Micro fringes have emerged as the hairstyle of the season, thanks to a slew of celebrities who have sported the statement cut of late. Emma Watson showcased a rough-chopped inch-long fringe at the Oscars, Gigi Hadid wore a powder pink wig with said fringe at Jeremy Scott's AW18 show, and Michelle Williams was seen on the streets of Paris Fashion Week with a side-swept mini fringe. Model and actress Rila Fukushima, who has been known to cut in and grow out a micro fringe season after season, also recently transformed her blonde side-parted hair into a brunette bob with a fringe that sits above her brows.
Of course, this isn't the first time the micro fringe has been in the spotlight. In fact, it's been seen throughout pop culture for decades, and has been styled by some of the coolest women both IRL and on screen. There tend to be two camps with this cut: those worn by the elfin, wide-eyed and ethereal, and those worn by badass attitude-hurling women.
Case in point: Audrey Hepburn's soft-focus, layered fringe made way for her scene-stealing square brows, and allowed her doe eyes and cut-glass cheekbones to shine on screen. Audrey Tautou's Amélie also wore her micro fringe soft, her jawline-grazing bob only adding to the whimsicality of her story.
For another film character with a remarkably similar style, Natalie Portman's micro fringe in Leon accentuated the rock'n'roll aesthetic of her on-the-run outlaw. Gwen Stefani, too, used the micro fringe in the '90s to add to her alt look (although we highly recommend avoiding her bindi-wearing cultural appropriation of the same era), while musician Grimes wears her statement fringe framed with long bubblegum pink tresses.
We have inspiration aplenty for this hairstyle, but when historically it's been touted by such distinctive-looking women, is there any hope for us mere mortals of wearing it? "If, like Audrey Hepburn, Emma Watson or Grimes, you are blessed with a heart-shaped face and great cheekbones (a hairdresser's dream), and you are toying with the idea of a micro fringe, I say go for it," says stylist Rob Scott at Larry King's London salon. "You lucky ladies can pull off just about any hairstyle and fringe, long or short. You can wear your micro fringe straight and blunt and with plenty of attitude."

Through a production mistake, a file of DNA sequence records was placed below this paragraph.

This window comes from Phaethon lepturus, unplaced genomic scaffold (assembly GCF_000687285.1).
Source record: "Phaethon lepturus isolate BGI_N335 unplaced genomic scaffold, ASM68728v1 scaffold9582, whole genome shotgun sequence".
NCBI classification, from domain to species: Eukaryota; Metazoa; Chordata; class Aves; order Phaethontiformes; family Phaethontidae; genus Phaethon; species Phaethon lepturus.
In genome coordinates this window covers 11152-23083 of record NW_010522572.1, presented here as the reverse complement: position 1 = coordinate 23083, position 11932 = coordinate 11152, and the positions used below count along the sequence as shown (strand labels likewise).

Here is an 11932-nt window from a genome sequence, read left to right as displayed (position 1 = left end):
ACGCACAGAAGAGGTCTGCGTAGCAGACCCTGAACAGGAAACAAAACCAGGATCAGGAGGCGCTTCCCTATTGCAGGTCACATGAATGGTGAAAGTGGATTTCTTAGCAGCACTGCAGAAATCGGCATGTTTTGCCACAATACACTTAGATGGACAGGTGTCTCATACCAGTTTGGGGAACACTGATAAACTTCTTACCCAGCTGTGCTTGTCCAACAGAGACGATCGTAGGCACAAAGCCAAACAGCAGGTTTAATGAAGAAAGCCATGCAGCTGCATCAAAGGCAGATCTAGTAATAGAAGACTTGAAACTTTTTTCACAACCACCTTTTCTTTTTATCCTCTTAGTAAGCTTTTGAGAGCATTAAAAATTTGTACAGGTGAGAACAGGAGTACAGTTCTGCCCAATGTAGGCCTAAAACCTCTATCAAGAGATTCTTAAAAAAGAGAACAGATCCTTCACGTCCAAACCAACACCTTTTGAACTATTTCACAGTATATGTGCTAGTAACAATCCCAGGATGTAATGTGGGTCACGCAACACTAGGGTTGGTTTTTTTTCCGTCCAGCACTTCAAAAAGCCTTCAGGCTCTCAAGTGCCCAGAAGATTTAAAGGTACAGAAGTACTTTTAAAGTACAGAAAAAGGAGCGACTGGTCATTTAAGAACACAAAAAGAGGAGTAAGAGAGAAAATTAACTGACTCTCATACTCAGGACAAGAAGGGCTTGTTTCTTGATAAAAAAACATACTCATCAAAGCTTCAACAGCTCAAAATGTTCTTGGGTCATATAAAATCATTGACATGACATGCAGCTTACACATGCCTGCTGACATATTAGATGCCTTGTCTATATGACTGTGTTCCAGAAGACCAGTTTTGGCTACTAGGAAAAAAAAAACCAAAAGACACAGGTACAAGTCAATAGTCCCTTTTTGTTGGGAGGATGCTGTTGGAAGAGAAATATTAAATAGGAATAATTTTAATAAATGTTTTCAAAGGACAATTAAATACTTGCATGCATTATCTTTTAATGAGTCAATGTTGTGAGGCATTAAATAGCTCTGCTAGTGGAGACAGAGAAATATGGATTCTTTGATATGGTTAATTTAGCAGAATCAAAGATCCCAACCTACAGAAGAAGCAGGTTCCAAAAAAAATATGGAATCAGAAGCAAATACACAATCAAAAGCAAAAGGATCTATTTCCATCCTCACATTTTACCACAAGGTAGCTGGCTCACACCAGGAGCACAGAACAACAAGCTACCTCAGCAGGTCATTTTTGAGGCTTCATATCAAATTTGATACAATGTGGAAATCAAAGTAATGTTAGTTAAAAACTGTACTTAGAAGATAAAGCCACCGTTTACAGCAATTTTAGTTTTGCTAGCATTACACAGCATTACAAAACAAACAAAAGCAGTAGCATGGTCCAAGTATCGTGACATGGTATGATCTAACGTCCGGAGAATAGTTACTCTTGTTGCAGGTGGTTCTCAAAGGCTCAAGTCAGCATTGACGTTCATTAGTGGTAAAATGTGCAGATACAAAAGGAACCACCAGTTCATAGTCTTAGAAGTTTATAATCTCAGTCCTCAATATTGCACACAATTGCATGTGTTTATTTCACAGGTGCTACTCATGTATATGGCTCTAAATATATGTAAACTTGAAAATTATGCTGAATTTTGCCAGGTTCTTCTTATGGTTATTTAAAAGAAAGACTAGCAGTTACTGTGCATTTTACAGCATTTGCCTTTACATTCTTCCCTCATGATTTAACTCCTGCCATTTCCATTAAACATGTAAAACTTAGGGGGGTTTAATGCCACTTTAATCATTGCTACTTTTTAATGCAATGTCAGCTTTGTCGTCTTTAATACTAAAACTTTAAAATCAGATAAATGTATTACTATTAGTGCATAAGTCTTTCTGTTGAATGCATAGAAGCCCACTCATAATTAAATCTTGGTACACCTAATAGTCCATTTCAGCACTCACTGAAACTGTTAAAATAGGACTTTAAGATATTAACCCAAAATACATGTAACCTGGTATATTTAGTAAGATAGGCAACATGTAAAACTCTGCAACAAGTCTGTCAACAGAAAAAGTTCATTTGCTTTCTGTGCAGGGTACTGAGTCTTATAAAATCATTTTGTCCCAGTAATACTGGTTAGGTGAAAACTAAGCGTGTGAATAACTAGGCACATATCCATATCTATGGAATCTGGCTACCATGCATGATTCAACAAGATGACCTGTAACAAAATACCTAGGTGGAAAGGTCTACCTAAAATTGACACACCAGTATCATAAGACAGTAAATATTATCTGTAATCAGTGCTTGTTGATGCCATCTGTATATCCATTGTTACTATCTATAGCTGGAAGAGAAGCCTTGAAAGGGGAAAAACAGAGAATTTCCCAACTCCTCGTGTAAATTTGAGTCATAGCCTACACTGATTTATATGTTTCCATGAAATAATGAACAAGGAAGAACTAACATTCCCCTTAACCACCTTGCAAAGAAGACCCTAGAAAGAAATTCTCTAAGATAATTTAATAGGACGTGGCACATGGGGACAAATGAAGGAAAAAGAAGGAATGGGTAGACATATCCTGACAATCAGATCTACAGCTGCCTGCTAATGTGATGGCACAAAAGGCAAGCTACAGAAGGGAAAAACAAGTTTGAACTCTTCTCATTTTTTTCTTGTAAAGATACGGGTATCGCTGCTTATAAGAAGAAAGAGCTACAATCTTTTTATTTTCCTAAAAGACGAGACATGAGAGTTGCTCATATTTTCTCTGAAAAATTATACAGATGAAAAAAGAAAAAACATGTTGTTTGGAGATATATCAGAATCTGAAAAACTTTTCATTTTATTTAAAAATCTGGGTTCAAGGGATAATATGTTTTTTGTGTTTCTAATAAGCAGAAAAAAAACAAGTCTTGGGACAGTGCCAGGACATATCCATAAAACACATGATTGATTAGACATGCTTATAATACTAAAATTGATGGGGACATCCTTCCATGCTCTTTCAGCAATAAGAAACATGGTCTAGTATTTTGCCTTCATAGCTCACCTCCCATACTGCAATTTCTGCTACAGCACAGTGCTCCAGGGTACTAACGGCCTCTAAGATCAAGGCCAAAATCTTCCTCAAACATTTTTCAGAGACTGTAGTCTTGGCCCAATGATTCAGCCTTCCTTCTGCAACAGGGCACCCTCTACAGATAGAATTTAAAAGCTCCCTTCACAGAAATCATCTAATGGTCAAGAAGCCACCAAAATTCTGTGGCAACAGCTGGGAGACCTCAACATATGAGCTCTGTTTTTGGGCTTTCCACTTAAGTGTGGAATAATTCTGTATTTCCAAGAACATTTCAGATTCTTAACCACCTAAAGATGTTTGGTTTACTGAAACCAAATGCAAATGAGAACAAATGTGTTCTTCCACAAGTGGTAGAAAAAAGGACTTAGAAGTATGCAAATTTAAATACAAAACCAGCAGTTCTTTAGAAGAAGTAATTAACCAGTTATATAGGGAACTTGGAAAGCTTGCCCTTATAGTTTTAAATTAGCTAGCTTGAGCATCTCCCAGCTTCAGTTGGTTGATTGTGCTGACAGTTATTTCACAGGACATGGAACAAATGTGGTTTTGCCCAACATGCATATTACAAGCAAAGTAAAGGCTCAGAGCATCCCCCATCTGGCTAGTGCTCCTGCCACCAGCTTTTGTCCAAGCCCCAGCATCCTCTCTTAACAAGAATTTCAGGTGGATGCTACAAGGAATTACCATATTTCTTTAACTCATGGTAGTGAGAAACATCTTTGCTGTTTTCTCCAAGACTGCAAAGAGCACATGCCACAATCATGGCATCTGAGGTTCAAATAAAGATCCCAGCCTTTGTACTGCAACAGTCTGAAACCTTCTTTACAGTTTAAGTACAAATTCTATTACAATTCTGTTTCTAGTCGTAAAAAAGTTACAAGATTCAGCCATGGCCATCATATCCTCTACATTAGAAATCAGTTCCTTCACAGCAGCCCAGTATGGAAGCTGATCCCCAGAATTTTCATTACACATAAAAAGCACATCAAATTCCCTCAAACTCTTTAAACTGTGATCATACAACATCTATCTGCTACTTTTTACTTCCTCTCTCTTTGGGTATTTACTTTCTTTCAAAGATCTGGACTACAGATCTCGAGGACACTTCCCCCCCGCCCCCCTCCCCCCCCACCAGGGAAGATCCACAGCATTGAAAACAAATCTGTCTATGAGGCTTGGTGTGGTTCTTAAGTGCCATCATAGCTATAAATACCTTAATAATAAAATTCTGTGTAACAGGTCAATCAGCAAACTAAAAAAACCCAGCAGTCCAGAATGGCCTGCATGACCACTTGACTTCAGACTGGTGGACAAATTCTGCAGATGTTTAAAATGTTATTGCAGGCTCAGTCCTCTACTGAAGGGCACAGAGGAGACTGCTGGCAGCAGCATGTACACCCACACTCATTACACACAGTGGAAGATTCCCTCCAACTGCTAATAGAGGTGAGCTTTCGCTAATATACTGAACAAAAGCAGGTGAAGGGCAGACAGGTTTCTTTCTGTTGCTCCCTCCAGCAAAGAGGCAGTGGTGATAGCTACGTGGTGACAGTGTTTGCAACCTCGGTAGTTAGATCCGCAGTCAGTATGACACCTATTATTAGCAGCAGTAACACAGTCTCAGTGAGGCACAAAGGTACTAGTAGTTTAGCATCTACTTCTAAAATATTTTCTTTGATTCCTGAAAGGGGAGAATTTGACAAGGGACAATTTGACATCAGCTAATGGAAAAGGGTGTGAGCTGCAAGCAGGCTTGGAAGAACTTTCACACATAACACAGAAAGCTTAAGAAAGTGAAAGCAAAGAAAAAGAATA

Whichever face shape you have, you can find the perfect fringe for you by taking care that you balance the face and create harmony
And if our faces err on the side of the moon emoji? "If you don’t have the ever-desirable heart-shaped face but are still drawn to the idea of a micro fringe, then approach with a bit more caution. Maybe go for a slightly less blunt, softer textured fringe," he advises. "Have your stylist razor cut or chip into the ends to get the look." Chie Sato, head of education at Taylor Taylor London, says the cut is for everyone. "Whichever face shape and hair texture you have, you can find the perfect one for you by taking care that you balance the face and create harmony. It doesn’t even have to be poker straight. Working in a micro fringe to naturally wavy or even curly hair can make a great statement," she explains. "With a round face you can go for a curve, so it's shorter on the sides and longer in the middle on the nose. It will frame the face because you can see the sides of the forehead and more of the face."
Maintenance-wise, Hare & Bone founder Sam Burnett says it's all dependant on your personal style, but there are products to make it as low-effort as possible. "For a more controlled finish, blow-dry with the nozzle directing the air flow down, so it smooths and seals the cuticle. Always prep with a good heat protectant – my go-to is the KMS ThermaShape Quick Blow Dry Spray. For natural styling (my current favourite) simply let it dry naturally, apply an oil to protect and smooth – Kerasilk Control Rich Protective Oil is great – then finish with the KMS HairPlay Sea Salt Spray.”
Scott notes that, whether soft or blunt, micro fringes are "always a statement regardless. They should be worn with confidence. You need to work it and own it, and this might mean slightly changing your makeup – go stronger with your eye makeup or turn up the volume on your lipstick." Most salons offer free fringe trims, too, meaning once you've taken the plunge, it's plain sailing from there on out.
Unless of course you get instant regret. If you're worried it's less Amélie and more Jim Carrey in Dumb and Dumber, fear not. “First thing to note, there’s always an out," Sam offers. "If you feel it’s not really you, have a chat to your stylist and they will be able to help you manage the growing out process so that you’re happy with your end result that works with your lifestyle. The easiest style to recreate from baby bangs would be the iconic Brigitte Bardot fringe, because as it starts to get longer, you can start to part it and have your stylist tailor and adapt it to your face shape and features." Sato recommends playing around with accessories like grips, scarves and berets until it grows out; either way, you have plenty of options if you decide it's a statement too far. Us? We'll be trimming one in come summer, when a few inches off our hair is the perfect antidote to city heat.